The bioavailability of magnesium in food is low (it’s difficult to absorb and utilize it)
Inadequate dietary intake
Numerous medications can affect your magnesium status. You may want to discuss this with your doctor.
Lastly, certain people may be more at risk for a magnesium deficiency, including people with gastrointestinal diseases, type 2 diabetes, alcohol dependence and older adults.
How much Magnesium do you need a day?
|Recommended Dietary Allowances for Magnesium|
|Adult males||ages 19-30: 400 mg
ages 31+: 420 mg
|Adult females:||ages 19-30: 310 mg (pregnancy: 350 mg, lactation: 310 mg)
ages 31+: 320 mg (pregnancy: 360 mg, lactation: 320 mg)
How to test if you are deficient in magnesium
Here’s the catch – while most of us probably are deficient in magnesium, there aren’t any really accurate tests to check your magnesium levels. This is because most magnesium is inside cells or in bone, not in your blood. But despite this, the most common way to test magnesium levels is to get your serum magnesium levels checked in a blood test. Other experts, including Dr. Dennis Goodman, say a more accurate blood test is called a magnesium red blood cell (RBC-Mg) test. To comprehensively evaluate magnesium status, both laboratory tests and a clinical assessment might be required.
Food sources of magnesium
|Food||Milligrams (mg) per serving||Percent DV*|
|Almonds, dry roasted, 1 ounce (about 24 nuts)||80||20|
|Spinach, boiled, ½ cup||78||20|
|Cashews, dry roasted, 1 ounce (about 18 nuts)||74||19|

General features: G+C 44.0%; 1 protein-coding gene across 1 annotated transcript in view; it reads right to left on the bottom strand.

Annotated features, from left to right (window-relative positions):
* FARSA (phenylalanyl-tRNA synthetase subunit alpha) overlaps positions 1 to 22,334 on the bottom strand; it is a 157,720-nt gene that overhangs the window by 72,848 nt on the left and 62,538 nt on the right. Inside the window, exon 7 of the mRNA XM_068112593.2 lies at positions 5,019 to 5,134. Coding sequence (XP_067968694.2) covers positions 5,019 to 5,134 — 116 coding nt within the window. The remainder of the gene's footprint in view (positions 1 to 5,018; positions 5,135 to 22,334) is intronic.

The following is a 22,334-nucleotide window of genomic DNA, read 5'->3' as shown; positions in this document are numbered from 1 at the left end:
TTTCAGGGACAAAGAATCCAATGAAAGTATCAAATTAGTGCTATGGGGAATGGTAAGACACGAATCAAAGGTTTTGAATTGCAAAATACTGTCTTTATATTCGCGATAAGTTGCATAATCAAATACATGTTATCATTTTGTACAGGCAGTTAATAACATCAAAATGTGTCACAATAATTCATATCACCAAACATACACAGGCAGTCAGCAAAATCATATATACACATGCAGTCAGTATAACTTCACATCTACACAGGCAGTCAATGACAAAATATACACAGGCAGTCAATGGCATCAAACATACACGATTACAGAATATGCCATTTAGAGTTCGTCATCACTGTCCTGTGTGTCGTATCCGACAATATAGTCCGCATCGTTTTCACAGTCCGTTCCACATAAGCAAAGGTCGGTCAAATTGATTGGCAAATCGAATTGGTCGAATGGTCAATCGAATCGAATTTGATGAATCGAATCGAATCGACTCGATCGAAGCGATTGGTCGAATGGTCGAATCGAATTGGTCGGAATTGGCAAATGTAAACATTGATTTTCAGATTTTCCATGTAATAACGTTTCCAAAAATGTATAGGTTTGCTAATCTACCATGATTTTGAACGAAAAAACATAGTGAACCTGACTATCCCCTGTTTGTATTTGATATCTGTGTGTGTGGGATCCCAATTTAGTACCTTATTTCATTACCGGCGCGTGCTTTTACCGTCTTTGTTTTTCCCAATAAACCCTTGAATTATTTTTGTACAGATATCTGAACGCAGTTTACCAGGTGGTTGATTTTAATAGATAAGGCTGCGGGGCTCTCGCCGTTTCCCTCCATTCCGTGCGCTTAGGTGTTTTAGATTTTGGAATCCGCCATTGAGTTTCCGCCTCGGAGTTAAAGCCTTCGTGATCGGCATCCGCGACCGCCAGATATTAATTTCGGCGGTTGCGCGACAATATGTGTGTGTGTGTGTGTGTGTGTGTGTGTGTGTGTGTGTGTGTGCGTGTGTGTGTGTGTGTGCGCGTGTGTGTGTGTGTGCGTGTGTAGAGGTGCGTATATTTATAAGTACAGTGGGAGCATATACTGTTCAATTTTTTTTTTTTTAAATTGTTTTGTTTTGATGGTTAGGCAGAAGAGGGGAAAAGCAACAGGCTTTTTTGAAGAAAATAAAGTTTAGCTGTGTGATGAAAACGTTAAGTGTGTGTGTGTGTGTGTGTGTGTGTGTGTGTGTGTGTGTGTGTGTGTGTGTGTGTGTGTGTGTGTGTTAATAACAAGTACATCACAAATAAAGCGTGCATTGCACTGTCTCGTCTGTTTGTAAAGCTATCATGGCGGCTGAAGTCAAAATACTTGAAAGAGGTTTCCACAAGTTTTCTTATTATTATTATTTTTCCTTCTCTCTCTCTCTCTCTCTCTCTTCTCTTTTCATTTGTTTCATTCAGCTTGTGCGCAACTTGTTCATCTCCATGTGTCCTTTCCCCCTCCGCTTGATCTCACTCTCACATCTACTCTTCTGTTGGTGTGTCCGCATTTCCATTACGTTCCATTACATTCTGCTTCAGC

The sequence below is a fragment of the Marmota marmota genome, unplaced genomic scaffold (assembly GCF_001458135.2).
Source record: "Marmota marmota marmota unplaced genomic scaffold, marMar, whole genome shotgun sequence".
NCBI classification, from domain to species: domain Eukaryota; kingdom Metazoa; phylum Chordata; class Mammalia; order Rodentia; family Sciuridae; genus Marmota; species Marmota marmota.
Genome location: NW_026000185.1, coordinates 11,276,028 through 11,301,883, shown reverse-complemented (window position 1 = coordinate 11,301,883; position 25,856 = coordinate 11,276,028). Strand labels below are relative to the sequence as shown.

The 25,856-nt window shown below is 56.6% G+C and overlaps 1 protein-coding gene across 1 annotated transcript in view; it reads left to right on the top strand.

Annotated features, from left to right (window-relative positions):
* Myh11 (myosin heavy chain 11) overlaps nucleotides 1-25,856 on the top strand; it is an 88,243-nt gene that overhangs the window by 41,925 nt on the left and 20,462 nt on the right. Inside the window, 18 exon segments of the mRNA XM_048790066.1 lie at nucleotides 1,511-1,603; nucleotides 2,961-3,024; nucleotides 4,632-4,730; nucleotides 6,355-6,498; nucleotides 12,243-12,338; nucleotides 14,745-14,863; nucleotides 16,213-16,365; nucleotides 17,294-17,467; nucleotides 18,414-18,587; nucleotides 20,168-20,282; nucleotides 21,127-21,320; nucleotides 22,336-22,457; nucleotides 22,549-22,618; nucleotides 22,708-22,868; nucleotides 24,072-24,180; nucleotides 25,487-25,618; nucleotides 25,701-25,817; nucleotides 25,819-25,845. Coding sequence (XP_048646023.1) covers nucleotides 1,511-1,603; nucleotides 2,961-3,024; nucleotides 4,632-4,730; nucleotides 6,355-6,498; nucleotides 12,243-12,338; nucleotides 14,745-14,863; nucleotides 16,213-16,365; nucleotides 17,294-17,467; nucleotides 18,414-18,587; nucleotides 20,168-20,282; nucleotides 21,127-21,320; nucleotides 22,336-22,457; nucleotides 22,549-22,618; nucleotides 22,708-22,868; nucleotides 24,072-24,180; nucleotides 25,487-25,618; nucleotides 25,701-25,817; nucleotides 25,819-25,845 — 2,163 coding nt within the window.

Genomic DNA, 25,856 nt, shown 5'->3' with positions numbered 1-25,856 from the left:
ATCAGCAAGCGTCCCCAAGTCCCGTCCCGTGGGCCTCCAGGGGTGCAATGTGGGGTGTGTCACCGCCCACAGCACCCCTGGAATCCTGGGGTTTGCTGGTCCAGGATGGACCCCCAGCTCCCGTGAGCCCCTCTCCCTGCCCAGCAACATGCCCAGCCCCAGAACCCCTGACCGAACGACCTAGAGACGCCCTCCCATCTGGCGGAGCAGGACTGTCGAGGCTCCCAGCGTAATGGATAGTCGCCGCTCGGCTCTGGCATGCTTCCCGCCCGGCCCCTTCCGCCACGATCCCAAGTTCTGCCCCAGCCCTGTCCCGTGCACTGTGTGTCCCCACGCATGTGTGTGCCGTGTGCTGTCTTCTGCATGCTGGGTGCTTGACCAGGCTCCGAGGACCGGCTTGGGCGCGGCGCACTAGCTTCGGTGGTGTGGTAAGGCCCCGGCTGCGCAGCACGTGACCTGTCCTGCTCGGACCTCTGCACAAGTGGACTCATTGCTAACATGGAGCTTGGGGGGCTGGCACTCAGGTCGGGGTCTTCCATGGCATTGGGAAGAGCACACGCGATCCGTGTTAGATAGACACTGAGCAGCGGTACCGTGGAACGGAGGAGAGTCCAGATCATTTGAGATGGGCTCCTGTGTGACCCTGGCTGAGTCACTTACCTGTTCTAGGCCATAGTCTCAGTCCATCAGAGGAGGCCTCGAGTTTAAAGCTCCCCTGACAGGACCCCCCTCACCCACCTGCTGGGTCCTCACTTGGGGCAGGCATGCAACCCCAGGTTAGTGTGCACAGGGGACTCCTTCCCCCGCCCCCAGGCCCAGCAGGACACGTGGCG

|Cacao nibs, 1 oz||64||16|
|Peanuts, oil roasted, ¼ cup||63||16|
|Cereal, shredded wheat, 2 large biscuits||61||15|
|Soymilk, plain or vanilla, 1 cup||61||15|
|Black beans, cooked, ½ cup||60||15|
|Edamame, shelled, cooked, ½ cup||50||13|
|Peanut butter, smooth, 2 tablespoons||49||12|
|Bread, whole wheat, 2 slices||46||12|
|Avocado, cubed, 1 cup||44||11|
|Potato, baked with skin, 3.5 ounces||43||11|
|Rice, brown, cooked, ½ cup||42||11|
|Yogurt, plain, low fat, 8 ounces||42||11|
|Breakfast cereals, fortified with 10% of the DV for magnesium||40||10|
|Oatmeal, instant, 1 packet||36||9|
|*Oatmeal, steel cut, ½ cup cooked|
|Kidney beans, canned, ½ cup||35||9|
|Banana, 1 medium||32||8|
|Salmon, Atlantic, farmed, cooked, 3 ounces||26||7|
|Milk, 1 cup||24–27||6–7|
|Halibut, cooked, 3 ounces||24||6|
|Raisins, ½ cup||23||6|
|Chicken breast, roasted, 3 ounces||22||6|
|Beef, ground, 90% lean, pan broiled, 3 ounces||20||5|
|Broccoli, chopped and cooked, ½ cup||12||3|
Are supplements needed?
I always say “food first”. However some people may benefit from a supplement if they know they won’t meet their needs through diet, are at risk for a deficiency (see above) or have a medical condition that may warrant extra supplementation (i.e. migraines or some GI diseases). Discuss supplements with your doctor before taking them as more is not better. In general, the amount found in a standard multivitamin or the RDA would be your goal – however this will vary from person to person.
Bottom line, I bet you’ll be hearing more about the health benefits of magnesium as times goes on. It’s the “missing mineral” from most of our diets. In writing this blog post, I was amazed at all the processes in the body it’s involved in. I was especially pleased to see that 2 of my favorite foods – almonds and cacao nibs are high in magnesium.
Magnesium Health Professional Fact Sheet
Magnificant Magnesium, Your Essential Key to a Healthy Heart and More book written by Dr. Dennis Goodman, a physician in NYC who is also the Director of Integrative Medicine at New York Medical Associates in NYC. I would highly recommend this book to learn more about magnesium.
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I especially love problem-solving, whether it’s helping women defeat issues plaguing them for years, helping a busy executive find practical ways to get heart healthy, or providing tips to help you reverse diabetes. That’s why I’m on a constant quest to expand my knowledge by staying on top of the latest research.